The main venue of the event was the Heroes' Square, so it was first paved, then a temporary altar was erected behind the column of Archangel Gabriel, which was an exact replica of the high altar of St. Peter's Cathedral in Rome, and two temporary bell towers were built behind the monument. As hundreds of thousands of people were expected for the masses and processions, so it would not have been enough to put the benches on the Heroes' Square, the area of the city park lake was also needed, so the lake was temporarily drained.
„Az Eucharisztia a szeretet köteléke”
On 25 May 1938, at five o'clock in the afternoon, the bells rang simultaneously in all the Roman Catholic churches of Budapest, signalling the beginning of the 34th International Eucharistic Congress. Earlier that day, a fourteen-member pontifical delegation led by Cardinal Secretary of State Eugenio Pacelli arrived. The train arrived at the Eastern Railway Station, where guests were greeted by a saluting similar to that of rulers. After reading the papal bull, Bálint Hóman greeted the Congress on behalf of the state. The crowd watched the Latin speech of Cardinal Pacelli – later Pope Pius XII – with piety. The dinner given by the governor and his wife at the Buda Palace began at 8 pm, according to a strict protocol.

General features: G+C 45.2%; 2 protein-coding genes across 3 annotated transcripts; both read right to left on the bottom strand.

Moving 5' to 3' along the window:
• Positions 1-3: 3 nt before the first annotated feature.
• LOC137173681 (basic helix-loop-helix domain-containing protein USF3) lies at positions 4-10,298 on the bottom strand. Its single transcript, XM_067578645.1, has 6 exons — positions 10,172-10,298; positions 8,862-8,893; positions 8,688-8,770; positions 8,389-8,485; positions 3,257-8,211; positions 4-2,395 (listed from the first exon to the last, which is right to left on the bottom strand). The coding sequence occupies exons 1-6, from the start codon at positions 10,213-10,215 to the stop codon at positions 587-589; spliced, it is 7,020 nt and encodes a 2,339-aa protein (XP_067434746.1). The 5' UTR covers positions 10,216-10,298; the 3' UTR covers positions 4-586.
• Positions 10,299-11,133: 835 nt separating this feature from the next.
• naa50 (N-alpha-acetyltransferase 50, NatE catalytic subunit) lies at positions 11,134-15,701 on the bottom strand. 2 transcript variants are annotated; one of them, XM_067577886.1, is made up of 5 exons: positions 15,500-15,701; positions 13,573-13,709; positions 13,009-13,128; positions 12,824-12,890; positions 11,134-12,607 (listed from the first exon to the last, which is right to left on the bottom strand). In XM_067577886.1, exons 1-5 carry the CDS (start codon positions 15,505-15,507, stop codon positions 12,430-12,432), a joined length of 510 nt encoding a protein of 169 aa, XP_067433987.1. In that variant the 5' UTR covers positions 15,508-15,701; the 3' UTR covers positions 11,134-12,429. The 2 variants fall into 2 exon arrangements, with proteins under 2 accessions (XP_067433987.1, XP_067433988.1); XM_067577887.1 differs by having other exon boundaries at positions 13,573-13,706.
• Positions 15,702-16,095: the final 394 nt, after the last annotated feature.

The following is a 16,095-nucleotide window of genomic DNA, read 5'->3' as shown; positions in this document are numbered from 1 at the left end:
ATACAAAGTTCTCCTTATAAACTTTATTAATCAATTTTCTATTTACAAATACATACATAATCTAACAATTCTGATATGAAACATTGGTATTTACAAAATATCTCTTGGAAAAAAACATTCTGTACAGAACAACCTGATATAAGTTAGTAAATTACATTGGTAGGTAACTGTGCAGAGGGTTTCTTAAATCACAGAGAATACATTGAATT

The next day, on Holy Thursday, 150,000 first communicants gathered on the Heroes' Square with their relatives to receive the Eucharist for the first time in their lives. Also on Thursday evening, worshippers could take part in a special procession that started from St. Stephen's Basilica. Under an ornate canopy, Cardinal Pacelli carried the gilded monstrance of the basilica. On one side of the canopy, there was the council of Pázmány Péter University with the rector, and on the other side the mayor representing the capital. They were followed by the cardinals, whose line was closed by Jusztinián Serédi. The procession reached Eötvös Square via Zrínyi Street, where nine ships waited for them, the flagship was the steamer St. Stephen.